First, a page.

People around the world have used the Internet to circumvent government restrictions on freedoms. Now, on a smaller scale, it’s being used right here in Chapel Hill to do the same – by taxi patrons.
Only 18 months after Chapel Hill placed new regulations on local taxicab businesses, the Internet-based companies Uber and Lyft have brought their ride-sharing services to our community. As a result, people wanting to get across town have options.
In 2013, the Town of Chapel Hill revamped its ordinance governing taxi companies. Companies need to pay fees, register with and get cars inspected by the police, have drivers submit fingerprints, get drug tested, and “be clean in dress and in person at all times,” keep records of all trips, use different exterior color schemes, have heating, air conditioning, four doors, working windows and also be clean and sanitary. Additionally, new companies would only be able to apply for permits during certain times a year.
Finally, all the cabs would charge the same - a series of flat fees in the downtown zone and per mile charges elsewhere. Extra passengers and special events increased the charges.
So far, Uber and Lyft have been able to operate outside the ordinance because they are not technically cab companies. They own no vehicles and employ no drivers. Through simple phone apps they merely connect people who want to go somewhere with someone who is willing to take them and handle a credit card payment from one to the other. Typically, passengers pay about 30 percent less than a traditional cab company. In Chapel Hill, the difference can be much greater. If several UNC students want to travel from fraternity court to the new Lux apartments, Uber estimates a charge of $4 and $5, while a regulated cab fee would be between $8 and $10.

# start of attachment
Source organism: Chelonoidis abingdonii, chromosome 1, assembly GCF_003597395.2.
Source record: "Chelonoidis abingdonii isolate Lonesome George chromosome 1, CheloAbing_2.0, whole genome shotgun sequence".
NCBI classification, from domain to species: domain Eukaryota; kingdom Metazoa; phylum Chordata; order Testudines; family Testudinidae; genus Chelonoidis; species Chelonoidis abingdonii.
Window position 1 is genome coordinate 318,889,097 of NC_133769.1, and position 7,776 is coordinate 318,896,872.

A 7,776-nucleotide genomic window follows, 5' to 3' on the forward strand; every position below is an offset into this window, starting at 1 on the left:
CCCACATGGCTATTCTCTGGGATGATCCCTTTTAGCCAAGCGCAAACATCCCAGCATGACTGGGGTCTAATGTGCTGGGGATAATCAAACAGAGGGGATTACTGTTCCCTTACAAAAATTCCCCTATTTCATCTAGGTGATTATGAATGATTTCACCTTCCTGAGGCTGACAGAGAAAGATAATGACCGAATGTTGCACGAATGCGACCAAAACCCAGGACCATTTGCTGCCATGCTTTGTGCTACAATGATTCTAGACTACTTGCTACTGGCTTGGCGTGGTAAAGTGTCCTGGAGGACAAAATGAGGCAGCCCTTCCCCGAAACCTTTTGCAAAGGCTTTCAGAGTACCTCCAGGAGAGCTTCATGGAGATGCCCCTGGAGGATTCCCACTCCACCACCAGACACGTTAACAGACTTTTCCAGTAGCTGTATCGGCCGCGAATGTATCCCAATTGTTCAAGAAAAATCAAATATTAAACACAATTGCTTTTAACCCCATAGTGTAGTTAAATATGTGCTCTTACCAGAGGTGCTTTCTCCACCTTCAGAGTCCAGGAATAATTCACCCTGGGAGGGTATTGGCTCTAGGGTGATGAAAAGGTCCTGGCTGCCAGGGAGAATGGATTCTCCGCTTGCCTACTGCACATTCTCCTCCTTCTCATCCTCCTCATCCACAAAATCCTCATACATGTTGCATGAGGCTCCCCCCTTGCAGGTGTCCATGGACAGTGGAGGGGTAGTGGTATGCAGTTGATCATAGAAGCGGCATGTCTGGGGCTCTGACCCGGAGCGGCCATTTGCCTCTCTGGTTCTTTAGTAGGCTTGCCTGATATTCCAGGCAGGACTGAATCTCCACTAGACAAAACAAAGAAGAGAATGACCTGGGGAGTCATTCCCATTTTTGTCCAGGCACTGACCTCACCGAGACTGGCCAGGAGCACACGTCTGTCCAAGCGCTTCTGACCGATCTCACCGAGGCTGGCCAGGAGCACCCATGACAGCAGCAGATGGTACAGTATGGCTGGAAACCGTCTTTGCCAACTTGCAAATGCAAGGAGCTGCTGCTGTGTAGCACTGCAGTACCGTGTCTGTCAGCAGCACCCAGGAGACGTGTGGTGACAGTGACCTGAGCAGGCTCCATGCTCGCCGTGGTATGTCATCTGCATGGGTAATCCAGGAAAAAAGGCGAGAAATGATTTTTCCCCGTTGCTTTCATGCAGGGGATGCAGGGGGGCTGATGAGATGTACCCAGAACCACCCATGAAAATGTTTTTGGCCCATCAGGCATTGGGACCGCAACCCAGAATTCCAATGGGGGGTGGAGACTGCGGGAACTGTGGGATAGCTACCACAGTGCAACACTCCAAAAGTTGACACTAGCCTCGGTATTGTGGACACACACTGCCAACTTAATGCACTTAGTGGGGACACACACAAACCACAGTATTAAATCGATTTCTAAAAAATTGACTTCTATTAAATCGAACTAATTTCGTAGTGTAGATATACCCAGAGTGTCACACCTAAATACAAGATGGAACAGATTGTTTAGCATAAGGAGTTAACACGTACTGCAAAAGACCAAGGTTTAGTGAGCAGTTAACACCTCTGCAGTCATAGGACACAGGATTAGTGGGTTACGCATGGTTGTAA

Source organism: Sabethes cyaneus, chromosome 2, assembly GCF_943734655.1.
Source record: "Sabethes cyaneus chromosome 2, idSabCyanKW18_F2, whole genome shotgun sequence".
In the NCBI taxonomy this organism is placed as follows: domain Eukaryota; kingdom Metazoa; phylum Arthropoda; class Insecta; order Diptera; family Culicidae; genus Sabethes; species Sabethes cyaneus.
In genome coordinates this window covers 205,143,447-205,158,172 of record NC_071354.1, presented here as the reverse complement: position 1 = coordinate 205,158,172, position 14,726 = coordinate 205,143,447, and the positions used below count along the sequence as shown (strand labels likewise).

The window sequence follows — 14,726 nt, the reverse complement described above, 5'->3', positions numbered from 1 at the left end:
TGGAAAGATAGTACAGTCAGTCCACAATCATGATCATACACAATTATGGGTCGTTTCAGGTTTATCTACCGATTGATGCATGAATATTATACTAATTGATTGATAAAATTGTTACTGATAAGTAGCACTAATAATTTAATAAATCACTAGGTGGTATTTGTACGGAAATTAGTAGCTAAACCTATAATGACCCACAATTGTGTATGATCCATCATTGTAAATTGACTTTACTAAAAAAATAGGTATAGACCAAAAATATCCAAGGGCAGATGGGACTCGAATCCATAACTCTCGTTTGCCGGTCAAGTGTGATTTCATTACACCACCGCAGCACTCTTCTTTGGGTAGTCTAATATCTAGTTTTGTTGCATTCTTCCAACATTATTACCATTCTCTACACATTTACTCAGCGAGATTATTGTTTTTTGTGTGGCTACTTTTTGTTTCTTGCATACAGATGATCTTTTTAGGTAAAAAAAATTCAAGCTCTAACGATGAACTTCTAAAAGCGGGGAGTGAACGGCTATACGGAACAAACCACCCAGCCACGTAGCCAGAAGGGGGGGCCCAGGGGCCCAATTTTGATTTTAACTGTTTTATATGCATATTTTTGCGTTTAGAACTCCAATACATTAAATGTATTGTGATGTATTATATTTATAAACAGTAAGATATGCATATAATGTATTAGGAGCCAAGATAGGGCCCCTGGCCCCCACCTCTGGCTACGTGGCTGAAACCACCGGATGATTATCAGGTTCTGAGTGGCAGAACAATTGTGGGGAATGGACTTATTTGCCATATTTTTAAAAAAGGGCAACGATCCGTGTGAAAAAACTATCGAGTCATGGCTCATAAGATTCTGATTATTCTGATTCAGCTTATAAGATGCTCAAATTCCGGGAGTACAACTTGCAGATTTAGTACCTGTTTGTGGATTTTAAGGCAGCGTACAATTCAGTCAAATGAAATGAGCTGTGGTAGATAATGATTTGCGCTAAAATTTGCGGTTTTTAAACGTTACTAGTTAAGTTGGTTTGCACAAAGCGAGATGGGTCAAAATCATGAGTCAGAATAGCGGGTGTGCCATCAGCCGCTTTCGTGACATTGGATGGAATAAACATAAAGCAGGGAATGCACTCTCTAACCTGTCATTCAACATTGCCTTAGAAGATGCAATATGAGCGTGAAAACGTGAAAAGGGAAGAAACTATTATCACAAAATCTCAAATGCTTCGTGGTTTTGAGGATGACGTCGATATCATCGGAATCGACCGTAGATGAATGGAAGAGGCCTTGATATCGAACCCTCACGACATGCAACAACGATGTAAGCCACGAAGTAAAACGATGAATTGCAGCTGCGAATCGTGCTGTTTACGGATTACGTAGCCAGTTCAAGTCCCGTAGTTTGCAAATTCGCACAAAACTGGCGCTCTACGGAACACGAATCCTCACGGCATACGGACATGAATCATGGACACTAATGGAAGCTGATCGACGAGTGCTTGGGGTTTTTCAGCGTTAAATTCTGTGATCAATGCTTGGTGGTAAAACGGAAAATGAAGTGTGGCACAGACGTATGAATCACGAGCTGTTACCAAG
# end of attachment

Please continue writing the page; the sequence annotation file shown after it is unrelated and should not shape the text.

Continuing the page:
When Uber and Lyft enter a market they are actually bringing back competition to the marketplace.
This doesn’t make taxi companies happy. They, and regulators, complain the Internet service rides are risky because they lack the inspections and controls of locally certified cabs. But Uber and Lyft, which operate around the world, explain they have high standards for vehicles, do background checks and interviews with drivers and require or provide more insurance than most local regulations stipulate.
Plus, their apps provide other useful benefits. A rider sees where cars are available and can track them as they come for a pick up. Riders rate drivers and cars, providing immediate customer feedback that future riders see before using a driver, alleviating the need for a government nanny. No cash changes hands. It’s a great consumer-focused application of the latest technology.
Local taxis also complain the costs and restrictions from local regulations unfairly burden them, but in part they have themselves to blame for that. The taxi regulations were touted as protecting the public but also helped protect the status quo.
Chapel Hill’s ordinance passed without objection from existing taxi companies. They were happy with the fee structure (which we now know was set artificially high). The other regulations raised barriers to entry for new competitors, which preserved their share of market.
This crony capitalism created something of a cab cartel that limited choice for the rest of us. Until, of course, the Internet services arrived to disrupt the system through the liberating power of innovation.
Freedom. There's an app for that.
Mark Zimmerman owns a business and lives in Chapel Hill. He can be reached at firstname.lastname@example.org